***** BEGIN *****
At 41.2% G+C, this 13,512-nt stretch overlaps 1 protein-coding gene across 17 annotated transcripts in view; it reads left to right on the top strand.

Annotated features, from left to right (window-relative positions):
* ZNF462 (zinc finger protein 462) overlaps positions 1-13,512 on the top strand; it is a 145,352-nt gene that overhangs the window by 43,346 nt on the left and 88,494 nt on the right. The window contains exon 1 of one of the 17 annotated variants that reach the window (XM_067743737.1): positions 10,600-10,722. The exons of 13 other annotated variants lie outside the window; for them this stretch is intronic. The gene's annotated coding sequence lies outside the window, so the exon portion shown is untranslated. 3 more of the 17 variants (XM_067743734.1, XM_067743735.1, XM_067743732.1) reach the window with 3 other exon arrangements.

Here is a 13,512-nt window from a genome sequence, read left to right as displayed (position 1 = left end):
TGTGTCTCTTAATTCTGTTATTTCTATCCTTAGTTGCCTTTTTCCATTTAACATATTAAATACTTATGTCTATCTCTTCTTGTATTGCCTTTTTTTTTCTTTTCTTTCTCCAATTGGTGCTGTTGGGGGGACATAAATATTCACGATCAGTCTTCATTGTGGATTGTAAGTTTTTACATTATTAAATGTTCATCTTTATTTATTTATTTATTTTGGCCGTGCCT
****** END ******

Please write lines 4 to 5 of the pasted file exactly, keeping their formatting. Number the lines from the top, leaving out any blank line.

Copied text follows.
Here is a 13,512-nt window from a genome sequence, read left to right as displayed (position 1 = left end):
TGTGTCTCTTAATTCTGTTATTTCTATCCTTAGTTGCCTTTTTCCATTTAACATATTAAATACTTATGTCTATCTCTTCTTGTATTGCCTTTTTTTTTCTTTTCTTTCTCCAATTGGTGCTGTTGGGGGGACATAAATATTCACGATCAGTCTTCATTGTGGATTGTAAGTTTTTACATTATTAAATGTTCATCTTTATTTATTTATTTATTTTGGCCGTGCCT